The presenters laid out several ways to partner with stakeholders, as well as some of the reasons for forming those parentships. Critical ways patient foundations can partner with industry include 1) experiential partnerships, 2) content engagement partnerships, and 3) research investment partnerships. Experiential partnerships include convening industry partners, patients, researchers, and academics to discuss the latest research and opportunities to advance the science. Content engagement partnerships are useful for partnering with industry to provide educational materials to the patient community. Research investment partnerships are formed to create greater awareness around clinical trial opportunities and to facilitate and advance clinical research. This also involves partnering with industry to seek and fund proposals in scientific areas of interest. 
Industry partners with patients during various stages of the research and development process to ensure patients’ voices and perspectives are represented in treatments. Those stages include partnering early in the drug discovery process, during preclinical studies, in clinical development, and utilization. The presenters outlined various benefits of partnering with patient foundations and communities, including:

  • To understand the real-world needs.

  • To develop genuine partnerships to achieve better outcomes.

  • To integrate the voice of the patients across the medicine lifecycle.

  • To co-create strategies and solutions with patients.

  • To deliver care and solutions that patients want and need.

  • To build and connect a community of health stakeholders.

Tips for Maintaining Successful Partnerships

Once key partnerships have been identified and formed, a critical next step is maintaining strong and consistent connections. Jennifer Farmer and Marc Hurlbert shared perspectives and advice on how to build strong partnerships with industry that last, and Joseph Collins and Douglas Noland provided insights on how they have maintained strong partnerships with patient communities.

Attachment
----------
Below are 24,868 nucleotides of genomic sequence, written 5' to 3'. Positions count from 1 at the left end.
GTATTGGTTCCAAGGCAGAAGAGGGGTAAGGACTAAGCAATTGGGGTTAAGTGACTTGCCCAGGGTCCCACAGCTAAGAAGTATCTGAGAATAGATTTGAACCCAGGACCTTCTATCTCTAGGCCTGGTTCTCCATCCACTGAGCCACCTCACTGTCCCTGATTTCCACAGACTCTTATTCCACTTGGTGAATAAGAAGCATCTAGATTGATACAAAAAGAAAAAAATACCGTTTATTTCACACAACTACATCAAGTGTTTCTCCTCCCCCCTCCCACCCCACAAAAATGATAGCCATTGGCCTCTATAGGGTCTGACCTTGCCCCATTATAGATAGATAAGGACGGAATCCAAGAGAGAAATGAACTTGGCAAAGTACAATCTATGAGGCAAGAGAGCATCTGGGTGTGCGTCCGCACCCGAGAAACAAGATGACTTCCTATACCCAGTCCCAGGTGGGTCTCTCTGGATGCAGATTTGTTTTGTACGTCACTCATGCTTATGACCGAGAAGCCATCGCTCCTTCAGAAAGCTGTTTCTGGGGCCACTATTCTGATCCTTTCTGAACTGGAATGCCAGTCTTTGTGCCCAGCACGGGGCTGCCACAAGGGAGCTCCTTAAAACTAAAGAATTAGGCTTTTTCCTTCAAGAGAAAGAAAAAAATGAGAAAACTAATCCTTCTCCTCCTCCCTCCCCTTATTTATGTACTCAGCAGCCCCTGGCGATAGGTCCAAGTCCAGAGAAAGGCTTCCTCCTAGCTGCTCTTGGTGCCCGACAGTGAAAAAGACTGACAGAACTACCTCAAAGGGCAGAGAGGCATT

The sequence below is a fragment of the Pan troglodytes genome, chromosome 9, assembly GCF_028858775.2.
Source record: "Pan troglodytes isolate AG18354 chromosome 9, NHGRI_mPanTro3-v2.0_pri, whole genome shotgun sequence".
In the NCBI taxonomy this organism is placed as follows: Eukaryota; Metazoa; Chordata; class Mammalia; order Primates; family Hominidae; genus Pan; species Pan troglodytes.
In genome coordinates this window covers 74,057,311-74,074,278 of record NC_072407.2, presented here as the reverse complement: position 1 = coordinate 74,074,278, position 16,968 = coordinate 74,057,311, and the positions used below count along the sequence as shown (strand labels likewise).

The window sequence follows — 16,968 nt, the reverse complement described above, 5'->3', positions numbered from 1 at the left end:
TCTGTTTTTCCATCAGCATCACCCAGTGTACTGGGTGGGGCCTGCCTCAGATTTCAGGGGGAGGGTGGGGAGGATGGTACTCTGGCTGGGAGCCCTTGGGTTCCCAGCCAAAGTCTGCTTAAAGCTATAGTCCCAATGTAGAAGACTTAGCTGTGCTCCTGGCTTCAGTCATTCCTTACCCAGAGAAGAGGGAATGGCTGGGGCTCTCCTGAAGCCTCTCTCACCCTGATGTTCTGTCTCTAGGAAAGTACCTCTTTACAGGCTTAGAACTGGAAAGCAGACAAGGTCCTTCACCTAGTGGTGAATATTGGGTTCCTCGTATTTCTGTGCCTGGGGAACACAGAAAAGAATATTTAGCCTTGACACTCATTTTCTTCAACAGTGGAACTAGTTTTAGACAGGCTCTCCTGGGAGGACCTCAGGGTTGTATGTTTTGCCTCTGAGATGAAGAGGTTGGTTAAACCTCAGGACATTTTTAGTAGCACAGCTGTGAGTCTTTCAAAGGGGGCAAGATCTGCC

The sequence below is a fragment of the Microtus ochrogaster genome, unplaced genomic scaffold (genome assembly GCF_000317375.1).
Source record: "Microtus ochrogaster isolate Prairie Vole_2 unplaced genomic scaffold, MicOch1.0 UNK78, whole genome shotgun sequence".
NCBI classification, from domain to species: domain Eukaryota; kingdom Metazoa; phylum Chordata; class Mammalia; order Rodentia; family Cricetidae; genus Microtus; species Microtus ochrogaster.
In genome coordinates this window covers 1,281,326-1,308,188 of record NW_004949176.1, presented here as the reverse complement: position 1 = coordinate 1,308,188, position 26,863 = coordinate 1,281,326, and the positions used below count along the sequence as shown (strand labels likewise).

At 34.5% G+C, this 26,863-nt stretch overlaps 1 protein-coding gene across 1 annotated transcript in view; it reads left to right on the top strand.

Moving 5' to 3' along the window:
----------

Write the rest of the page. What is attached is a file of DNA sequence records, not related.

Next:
For patient foundations:

  • Support successful and robust patient engagement dialogues with industry partners throughout the year.

  • Understand how conversations with industry influence the company’s strategy and plans.

  • Measure how key partnerships are moving science and knowledge forward and share that data back with the community.

  • Focus on developing longitudinal, rather than transactional, relationships. It is important to engage at multiple touchpoints.

  • Form multiple partnerships, not just with one company. Working with all partners equally in terms of resources and services will ensure greater levels of independence.

  • Ensure there is a clear agreement when it comes to Intellectual Property (IP). Level set expectations from the beginning, especially for pre-competitive outputs intended for broad distribution.

  • Facilitate collaboration and maintain communication across all stakeholders, namely the scientific community, patient community, and regulatory agencies.

For industry:

  • Institute empathy training for employees to strengthen patient partnerships.

  • Evaluate how many programs include patient insights and identify where patient insights and perspectives are needed.

  • Engage legal teams early and often when it comes to intellectual property.

  • Don’t force relationships that are not feeling fruitful. Relationships should be organic and worth the investment.


The webinar panelists provided a variety of approaches and best practices for forming partnerships. Patient organization and industry partnerships are critical to driving treatment options for communities and ensuring that the patient voice is incorporated into R&D activities associated with those treatments. The Milken Institute thanks the panelists and moderator for sharing insights that can be leveraged by other organizations hoping to establish or strengthen key partnerships to advance research. 

To learn more about patient organization and industry partnerships, visit the FasterCures foundation company partnerships resources that were compiled as part of the TRAIN Toolkits series. 

TRAIN is an affinity network of foundations interested in taking a more strategic and entrepreneurial approach—what some refer to as “venture philanthropy”—to their role as funders of medical research. TRAIN convenes dozens of forward-thinking foundations to learn from each other and share their novel solutions with the rest of the medical research system. To learn more about becoming a TRAIN organization, visit the TRAIN application page.